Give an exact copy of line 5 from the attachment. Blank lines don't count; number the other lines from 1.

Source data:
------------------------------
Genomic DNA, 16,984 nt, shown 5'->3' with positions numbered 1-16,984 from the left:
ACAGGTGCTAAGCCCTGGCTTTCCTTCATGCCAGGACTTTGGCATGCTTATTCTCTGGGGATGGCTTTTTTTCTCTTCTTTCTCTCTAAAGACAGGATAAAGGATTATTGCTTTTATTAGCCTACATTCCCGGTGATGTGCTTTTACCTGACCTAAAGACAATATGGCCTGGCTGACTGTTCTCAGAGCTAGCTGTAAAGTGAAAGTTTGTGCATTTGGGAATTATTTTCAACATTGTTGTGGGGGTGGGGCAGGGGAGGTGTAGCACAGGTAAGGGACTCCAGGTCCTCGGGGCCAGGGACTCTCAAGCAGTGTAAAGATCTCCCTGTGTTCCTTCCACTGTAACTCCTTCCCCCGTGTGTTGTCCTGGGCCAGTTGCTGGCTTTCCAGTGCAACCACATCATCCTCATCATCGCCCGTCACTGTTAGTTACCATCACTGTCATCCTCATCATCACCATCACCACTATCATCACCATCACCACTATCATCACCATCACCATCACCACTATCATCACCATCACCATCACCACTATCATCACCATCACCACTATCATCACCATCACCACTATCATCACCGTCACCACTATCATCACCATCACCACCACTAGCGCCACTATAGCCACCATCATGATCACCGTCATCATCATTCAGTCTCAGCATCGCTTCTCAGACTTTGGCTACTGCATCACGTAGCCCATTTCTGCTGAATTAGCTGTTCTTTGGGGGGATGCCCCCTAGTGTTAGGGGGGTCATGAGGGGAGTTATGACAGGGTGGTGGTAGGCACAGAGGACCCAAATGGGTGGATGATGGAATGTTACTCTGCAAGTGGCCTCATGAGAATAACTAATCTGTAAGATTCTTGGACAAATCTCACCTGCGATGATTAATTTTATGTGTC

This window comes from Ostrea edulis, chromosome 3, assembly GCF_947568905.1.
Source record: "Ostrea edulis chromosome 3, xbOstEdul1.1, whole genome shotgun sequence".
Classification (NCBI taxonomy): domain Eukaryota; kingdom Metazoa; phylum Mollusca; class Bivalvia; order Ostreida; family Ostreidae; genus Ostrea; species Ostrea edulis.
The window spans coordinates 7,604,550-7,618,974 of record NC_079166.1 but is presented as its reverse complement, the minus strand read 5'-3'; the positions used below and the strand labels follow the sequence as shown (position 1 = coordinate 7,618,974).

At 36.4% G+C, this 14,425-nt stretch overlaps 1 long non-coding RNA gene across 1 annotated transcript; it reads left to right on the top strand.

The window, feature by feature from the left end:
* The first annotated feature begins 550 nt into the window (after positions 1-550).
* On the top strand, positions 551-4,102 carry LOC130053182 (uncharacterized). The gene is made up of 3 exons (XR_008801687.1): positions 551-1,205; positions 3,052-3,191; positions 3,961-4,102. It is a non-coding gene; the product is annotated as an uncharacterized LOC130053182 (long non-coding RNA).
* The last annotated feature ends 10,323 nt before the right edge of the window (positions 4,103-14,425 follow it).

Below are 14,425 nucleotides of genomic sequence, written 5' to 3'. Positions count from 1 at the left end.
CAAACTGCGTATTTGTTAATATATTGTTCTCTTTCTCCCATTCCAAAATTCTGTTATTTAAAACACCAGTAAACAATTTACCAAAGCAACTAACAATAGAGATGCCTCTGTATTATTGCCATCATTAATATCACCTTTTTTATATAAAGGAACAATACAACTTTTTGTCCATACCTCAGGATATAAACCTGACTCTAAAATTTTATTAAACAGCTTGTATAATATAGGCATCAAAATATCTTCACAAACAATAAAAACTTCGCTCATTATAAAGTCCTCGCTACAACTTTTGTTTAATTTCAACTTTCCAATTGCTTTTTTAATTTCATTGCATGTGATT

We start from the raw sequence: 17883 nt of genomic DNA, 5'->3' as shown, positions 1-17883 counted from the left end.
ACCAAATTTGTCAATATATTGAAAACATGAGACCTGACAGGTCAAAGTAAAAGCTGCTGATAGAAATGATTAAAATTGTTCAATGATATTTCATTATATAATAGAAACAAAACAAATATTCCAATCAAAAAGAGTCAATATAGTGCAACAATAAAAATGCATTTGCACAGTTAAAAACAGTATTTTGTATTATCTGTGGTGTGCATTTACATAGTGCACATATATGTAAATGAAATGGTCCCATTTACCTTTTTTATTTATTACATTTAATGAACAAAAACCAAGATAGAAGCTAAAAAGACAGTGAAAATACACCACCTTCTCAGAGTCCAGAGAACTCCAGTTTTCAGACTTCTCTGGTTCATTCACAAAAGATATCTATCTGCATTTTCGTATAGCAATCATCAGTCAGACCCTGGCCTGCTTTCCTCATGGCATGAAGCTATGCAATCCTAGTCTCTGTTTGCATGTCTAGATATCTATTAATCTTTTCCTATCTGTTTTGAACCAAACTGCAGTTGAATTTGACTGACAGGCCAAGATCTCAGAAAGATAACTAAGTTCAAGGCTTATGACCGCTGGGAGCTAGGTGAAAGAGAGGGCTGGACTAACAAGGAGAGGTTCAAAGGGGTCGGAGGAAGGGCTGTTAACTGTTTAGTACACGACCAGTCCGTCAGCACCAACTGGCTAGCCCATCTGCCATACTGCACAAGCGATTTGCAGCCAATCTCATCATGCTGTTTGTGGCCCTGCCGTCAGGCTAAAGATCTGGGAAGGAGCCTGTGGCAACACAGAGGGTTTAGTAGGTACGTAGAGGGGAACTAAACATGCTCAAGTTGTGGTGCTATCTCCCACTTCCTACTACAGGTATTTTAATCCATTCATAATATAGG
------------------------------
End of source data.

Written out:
Classification (NCBI taxonomy): domain Eukaryota; kingdom Metazoa; phylum Mollusca; class Bivalvia; order Ostreida; family Ostreidae; genus Ostrea; species Ostrea edulis.